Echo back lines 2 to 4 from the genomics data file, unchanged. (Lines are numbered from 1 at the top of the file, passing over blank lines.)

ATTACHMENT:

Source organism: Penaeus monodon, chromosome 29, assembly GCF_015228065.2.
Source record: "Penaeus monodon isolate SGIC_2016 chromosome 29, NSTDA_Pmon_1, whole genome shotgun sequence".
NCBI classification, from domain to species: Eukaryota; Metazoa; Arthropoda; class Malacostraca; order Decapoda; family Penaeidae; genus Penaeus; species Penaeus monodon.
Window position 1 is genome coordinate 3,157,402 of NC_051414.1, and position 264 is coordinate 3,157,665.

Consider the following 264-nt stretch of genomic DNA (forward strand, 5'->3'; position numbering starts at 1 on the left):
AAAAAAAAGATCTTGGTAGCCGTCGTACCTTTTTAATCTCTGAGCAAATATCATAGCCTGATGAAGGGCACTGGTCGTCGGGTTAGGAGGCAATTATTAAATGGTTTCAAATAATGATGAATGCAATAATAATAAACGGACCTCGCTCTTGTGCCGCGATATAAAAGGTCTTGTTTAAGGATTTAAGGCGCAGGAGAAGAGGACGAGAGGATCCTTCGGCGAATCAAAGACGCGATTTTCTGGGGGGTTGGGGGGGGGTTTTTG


Source record: "Penaeus monodon isolate SGIC_2016 chromosome 29, NSTDA_Pmon_1, whole genome shotgun sequence".
NCBI classification, from domain to species: Eukaryota; Metazoa; Arthropoda; class Malacostraca; order Decapoda; family Penaeidae; genus Penaeus; species Penaeus monodon.
Window position 1 is genome coordinate 3,157,402 of NC_051414.1, and position 264 is coordinate 3,157,665.